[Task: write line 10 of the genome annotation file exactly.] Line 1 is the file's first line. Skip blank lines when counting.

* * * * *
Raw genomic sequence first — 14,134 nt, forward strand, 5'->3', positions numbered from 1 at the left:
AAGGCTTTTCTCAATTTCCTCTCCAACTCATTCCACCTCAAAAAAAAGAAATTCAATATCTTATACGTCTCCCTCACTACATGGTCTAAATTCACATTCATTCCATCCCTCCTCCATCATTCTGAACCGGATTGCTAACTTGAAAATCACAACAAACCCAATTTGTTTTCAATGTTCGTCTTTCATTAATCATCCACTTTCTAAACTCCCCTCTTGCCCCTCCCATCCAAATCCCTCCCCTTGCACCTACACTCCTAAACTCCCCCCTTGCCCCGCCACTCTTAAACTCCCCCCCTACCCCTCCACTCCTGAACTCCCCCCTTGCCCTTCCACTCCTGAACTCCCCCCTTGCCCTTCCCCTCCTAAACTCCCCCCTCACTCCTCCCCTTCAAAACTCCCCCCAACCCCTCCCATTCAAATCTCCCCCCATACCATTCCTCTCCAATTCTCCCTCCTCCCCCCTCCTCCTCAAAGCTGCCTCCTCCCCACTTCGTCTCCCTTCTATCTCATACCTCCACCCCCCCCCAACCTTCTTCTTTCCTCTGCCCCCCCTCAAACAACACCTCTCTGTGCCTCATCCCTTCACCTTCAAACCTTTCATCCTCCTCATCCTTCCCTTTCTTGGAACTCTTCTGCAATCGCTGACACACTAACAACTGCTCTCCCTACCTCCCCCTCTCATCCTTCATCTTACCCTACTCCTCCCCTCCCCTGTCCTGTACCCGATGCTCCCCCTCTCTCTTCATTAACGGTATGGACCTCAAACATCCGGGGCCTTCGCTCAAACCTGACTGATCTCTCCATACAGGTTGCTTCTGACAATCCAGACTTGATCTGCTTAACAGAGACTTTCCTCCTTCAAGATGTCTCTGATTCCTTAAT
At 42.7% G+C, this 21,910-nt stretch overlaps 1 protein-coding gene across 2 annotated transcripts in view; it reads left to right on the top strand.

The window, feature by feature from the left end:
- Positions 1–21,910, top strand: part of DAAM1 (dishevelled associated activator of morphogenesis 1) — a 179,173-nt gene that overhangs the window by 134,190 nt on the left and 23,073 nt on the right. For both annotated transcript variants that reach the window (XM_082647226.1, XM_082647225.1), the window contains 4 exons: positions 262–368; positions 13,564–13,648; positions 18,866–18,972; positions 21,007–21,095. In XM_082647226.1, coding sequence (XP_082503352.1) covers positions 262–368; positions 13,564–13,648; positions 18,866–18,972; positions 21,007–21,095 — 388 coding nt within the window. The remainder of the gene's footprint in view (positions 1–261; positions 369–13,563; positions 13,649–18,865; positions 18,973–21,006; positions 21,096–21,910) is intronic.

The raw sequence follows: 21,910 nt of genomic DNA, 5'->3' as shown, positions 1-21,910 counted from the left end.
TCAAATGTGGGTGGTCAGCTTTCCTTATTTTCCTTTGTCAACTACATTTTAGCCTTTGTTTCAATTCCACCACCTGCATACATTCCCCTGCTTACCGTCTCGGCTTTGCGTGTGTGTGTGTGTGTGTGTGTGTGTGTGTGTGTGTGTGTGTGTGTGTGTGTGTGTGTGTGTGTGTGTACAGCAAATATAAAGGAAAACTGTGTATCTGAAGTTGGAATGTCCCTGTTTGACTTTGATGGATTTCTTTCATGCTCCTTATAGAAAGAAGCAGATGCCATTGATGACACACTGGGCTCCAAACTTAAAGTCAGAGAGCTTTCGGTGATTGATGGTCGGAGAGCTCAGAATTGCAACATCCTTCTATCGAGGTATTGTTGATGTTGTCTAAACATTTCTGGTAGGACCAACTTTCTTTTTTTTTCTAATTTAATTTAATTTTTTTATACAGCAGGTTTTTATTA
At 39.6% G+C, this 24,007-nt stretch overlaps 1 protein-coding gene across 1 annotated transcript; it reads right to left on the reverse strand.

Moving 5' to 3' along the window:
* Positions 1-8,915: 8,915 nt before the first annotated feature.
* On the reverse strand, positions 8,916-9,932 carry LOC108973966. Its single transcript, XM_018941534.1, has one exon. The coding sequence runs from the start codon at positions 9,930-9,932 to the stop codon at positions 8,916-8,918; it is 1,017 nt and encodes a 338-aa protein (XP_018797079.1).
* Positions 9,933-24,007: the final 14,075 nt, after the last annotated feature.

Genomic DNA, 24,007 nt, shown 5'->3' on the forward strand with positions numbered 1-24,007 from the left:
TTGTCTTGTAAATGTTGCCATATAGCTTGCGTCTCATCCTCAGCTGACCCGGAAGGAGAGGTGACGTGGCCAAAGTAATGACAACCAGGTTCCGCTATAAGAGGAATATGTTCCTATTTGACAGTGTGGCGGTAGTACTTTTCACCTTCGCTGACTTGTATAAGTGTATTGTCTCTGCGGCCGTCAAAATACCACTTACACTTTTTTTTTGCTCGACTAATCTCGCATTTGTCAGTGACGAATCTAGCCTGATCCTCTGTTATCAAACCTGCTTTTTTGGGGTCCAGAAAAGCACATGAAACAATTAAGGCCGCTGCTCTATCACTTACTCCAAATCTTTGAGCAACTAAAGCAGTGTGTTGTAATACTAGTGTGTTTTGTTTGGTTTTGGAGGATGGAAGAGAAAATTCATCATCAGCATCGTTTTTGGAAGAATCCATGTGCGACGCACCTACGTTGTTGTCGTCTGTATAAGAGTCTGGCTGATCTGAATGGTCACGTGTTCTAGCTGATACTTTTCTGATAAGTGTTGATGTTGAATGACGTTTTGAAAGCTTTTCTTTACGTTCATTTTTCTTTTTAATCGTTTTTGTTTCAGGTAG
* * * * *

* Positions 1-8,915: 8,915 nt before the first annotated feature.